After the Old and Mild Flemish had united in 1632 and merged with the Frisian-High German group in 1639, the Waterlanders applied for admission to this large body of Dutch Mennonites in 1647. But the conference of Flemish leaders at Haarlem in 1649 refused this, and the Waterlanders remained excluded. Since in the Lammerenkrijg (War of the Lambs) new party-names of Galenisten and Apostoolsen came forth, soon called Lamisten and<em> Zonisten</em>, the name "Flemish Mennonites" disappeared in Holland. Only the Groningen and Danziger Old Flemish, mentioned before, maintained the name until the 19th century.
The Flemish-Frisian schism, begun at Franeker, Friesland, in 1566, was not limited to the Netherlands. In Flanders too the church was divided; especially in the congregation of Antwerp there were found both Flemish and Frisian followers. But in general the matter was less of an issue in Belgium, for nearly all the congregations belonged to the Flemish party.
In Prussia also the church had its schism, and here and later in Russia the split lasted much longer than in the Netherlands. In Prussia too the names of Flemish and Frisian do not refer to the origin of the members of a congregation from Friesland or from Flanders, but are also merely names of the parties.
The Flemish congregations in Prussia were Danzig (meeting outside of the Neugarten gate, formerly op het Schotland), Heubuden, Ladekopp, Rosenort, Tiegenhagen, Fürstenwerder and Elbing-Ellerwald, Przechovka and Kleinsee, Culmsche Niederung (Schönsee), and Königsberg. Of this group the congregations of Przechovka and Kleinsee-Jeziorka belonged to the Groningen Old Flemish; Königsberg probably belonged to the Danziger Old Flemish. Frisian congregations (later also called Waterlanders) in Prussia were Danzig (Petershagen gate), Orlofferfelde, Thiensdorf, Markushof, Montau-Gruppe, Schönsee, Stuhmsche Niederung (Tragheimerweide), Memelniederung, and Obernessau.
Variant practices in the observance of communion and baptism still show slight remains of the division. In the Flemish congregations the preachers read their sermons while seated (Mennonitische Blätter : 5), whereas in the Frisian congregations the sermons were not read. In the Flemish group the baptismal candidate had to name two character witnesses, whose names were read from the pulpit; they baptized by pouring, and the Frisians by sprinkling. In the communion ceremony the Flemish preacher distributed the bread to the members, who remained seated; in the Frisian congregations the members filed past the elder, who put the bread on the handkerchief of the member (Doopsgezinde Bijdragen : 21). In Friedrichstadt the unification occurred in 1698, in Danzig not until 1808 (H. G. Mannhardt, Die Danziger Mennonitengemeinde, Danzig, 1919: 89, 104). In West Prussia the preachers and elders of the two groups held annual conferences together beginning in 1772. The first instance of reception into the other group without rebaptism occurred in 1768. Since the great Flemish conference at Petershagen on 9 February 1778, where the question was discussed, but blocked by the Flemish, intermarriage between the two groups was quietly accepted.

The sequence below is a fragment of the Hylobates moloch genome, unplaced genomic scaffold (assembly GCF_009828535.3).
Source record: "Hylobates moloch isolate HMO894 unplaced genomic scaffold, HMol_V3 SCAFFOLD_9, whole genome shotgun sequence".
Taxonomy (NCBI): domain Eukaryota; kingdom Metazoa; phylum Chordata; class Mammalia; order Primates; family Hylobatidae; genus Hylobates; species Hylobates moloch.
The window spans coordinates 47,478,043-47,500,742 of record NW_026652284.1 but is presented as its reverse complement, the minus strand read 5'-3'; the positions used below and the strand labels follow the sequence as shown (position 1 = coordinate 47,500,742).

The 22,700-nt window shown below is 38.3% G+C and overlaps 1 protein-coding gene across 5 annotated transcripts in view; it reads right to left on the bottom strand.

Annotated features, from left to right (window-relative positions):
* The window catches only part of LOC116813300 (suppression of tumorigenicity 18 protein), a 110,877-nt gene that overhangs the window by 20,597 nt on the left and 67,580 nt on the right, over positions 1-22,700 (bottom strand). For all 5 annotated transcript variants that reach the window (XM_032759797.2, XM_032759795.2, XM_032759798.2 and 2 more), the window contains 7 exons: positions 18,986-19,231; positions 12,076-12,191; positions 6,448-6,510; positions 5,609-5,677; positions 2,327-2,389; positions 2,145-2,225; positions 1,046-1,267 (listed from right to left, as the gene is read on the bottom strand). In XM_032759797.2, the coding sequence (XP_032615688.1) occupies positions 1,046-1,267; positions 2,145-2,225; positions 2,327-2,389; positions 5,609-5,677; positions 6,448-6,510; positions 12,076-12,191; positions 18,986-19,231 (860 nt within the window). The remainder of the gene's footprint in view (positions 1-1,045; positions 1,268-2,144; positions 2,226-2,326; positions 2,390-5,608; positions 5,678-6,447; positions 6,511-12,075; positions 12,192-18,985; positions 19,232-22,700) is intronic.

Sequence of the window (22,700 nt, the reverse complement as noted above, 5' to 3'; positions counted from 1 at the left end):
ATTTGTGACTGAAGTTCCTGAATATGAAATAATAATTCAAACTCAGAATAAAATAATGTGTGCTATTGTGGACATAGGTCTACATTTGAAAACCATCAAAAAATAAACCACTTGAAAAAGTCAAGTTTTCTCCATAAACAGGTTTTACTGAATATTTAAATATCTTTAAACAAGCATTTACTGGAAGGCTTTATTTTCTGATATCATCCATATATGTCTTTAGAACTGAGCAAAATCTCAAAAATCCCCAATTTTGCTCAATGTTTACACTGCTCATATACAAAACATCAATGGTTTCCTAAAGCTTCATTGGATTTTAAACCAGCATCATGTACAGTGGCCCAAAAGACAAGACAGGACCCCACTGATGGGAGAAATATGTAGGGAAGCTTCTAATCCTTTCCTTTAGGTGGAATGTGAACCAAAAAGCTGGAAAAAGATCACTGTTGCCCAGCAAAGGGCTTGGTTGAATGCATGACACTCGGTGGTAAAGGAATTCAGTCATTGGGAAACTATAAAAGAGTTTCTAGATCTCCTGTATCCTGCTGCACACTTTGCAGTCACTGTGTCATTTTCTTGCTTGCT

Concerning the relationship in Russia, Friesen (Peter M. Friesen, Die Alt-Evangelische Mennonitische Brüderschaft in Russland (1789-1910) im Rahmen der mennonitischen Gesamtgeschichte, Halbstadt: Verlagsgesellschaft "Raduga", 1911: 44) says that in accordance with an old Flemish regulation, only the elders, not the preachers, were ordained by the laying on of hands; this practice continued in some Flemish congregations until 1900. At the time of the original settlement in Russia (1789) the opposition between the two groups was still so sharp that the Flemish organized themselves into the Chortitza congregation and the Frisians into the Kronsweide congregation, and maintained strict separation between the two.
The Dutch Mennonites made an appeal in a letter dated 10 May 1788, to the new settlers to unify: not until decades later did this happen, and then only gradually. (See Friesische Mennoniten, Mennonitisches Lexikon, v. II, 8 ff.)
Doopsgezinde Bijdragen (1893): 1-90.
Hege, Christian and Christian Neff. Mennonitisches Lexikon, 4 vols. Frankfurt & Weierhof: Hege; Karlsruhe; Schneider, 1913-1967: v. I, 649.
Hoop Scheffer, Jacob Gijsbert de. "Het verbond der vier steden."
Friesen, Peter M. Die Alt-Evangelische Mennonitische Brüderschaft in Russland (1789-1910) im Rahmen der mennonitischen Gesamtgeschichte. Halbstadt: Verlagsgesellschaft "Raduga", 1911.
Kühler, Wilhelmus Johannes. Geschiedenis der Nederlandsche Doopsgezinden in de Zestiende Eeuw. Haarlem: H.D. Tjeenk Willink, 1932.
Kühler, Wilhelmus Johannes. Geschiedenis van de Doopsgezinden in Nederland II. 1600-1735 Eerste Helft. Haarlem: H.D. Tjeenk Willink & Zoon n.v., 1940.
Mannhardt, H. G. Die Danziger Mennonitengemeinde. Danzig, 1919.
|Nanne van der Zijpp|
Cite This Article
Neff, Christian and Nanne van der Zijpp. "Flemish Mennonites." Global Anabaptist Mennonite Encyclopedia Online. 1956. Web. 13 Dec 2017. http://gameo.org/index.php?title=Flemish_Mennonites&oldid=87525.
Neff, Christian and Nanne van der Zijpp. (1956). Flemish Mennonites. Global Anabaptist Mennonite Encyclopedia Online. Retrieved 13 December 2017, from http://gameo.org/index.php?title=Flemish_Mennonites&oldid=87525.
Adapted by permission of Herald Press, Harrisonburg, Virginia, from Mennonite Encyclopedia, Vol. 2, pp. 337-340. All rights reserved.